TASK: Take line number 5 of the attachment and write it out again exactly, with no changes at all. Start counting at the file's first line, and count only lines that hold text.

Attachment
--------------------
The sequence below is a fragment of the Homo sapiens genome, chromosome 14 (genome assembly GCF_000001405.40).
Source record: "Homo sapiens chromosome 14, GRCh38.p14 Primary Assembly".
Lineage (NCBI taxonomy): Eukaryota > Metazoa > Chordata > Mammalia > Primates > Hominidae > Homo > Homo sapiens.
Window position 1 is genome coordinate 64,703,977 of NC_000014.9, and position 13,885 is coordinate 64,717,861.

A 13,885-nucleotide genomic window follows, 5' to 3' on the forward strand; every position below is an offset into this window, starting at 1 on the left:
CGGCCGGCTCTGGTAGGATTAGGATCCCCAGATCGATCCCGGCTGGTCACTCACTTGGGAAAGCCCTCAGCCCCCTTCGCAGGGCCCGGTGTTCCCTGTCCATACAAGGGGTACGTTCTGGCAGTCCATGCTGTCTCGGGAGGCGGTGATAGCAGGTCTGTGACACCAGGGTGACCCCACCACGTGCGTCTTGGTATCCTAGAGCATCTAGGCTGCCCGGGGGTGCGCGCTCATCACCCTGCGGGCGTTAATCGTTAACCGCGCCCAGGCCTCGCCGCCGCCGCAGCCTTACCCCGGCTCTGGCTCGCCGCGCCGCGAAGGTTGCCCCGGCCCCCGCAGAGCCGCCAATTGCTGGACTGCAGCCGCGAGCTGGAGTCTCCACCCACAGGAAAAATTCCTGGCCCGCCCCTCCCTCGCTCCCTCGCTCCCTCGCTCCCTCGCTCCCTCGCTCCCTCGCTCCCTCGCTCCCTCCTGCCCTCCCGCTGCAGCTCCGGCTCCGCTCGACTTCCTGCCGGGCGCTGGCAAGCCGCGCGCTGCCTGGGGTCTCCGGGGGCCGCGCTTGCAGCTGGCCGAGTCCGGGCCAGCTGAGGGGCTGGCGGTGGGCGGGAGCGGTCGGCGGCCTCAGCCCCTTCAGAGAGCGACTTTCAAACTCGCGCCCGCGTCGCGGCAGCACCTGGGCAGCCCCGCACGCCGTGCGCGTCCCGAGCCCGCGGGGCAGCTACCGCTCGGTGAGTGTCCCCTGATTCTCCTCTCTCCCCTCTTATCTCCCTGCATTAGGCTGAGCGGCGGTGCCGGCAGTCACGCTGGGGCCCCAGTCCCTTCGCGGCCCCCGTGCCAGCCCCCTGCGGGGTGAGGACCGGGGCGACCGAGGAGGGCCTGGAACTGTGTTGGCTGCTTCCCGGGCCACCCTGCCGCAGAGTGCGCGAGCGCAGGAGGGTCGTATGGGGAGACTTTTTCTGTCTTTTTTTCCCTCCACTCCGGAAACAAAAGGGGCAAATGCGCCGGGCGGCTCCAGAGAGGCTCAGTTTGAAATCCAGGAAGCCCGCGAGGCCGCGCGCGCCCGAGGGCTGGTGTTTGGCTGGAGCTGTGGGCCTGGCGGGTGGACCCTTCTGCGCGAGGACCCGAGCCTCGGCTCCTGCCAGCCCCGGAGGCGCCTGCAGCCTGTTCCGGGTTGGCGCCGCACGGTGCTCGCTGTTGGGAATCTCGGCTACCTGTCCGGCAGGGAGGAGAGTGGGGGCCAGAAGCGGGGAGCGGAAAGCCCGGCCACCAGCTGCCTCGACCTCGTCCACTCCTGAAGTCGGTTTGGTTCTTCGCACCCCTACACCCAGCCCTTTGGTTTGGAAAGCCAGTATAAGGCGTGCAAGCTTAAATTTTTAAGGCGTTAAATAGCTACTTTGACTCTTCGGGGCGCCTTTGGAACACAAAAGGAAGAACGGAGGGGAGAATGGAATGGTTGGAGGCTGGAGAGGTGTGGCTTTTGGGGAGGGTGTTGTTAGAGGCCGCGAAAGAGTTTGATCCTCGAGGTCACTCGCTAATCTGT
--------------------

A 13,885-nucleotide genomic window follows, 5' to 3' on the forward strand; every position below is an offset into this window, starting at 1 on the left: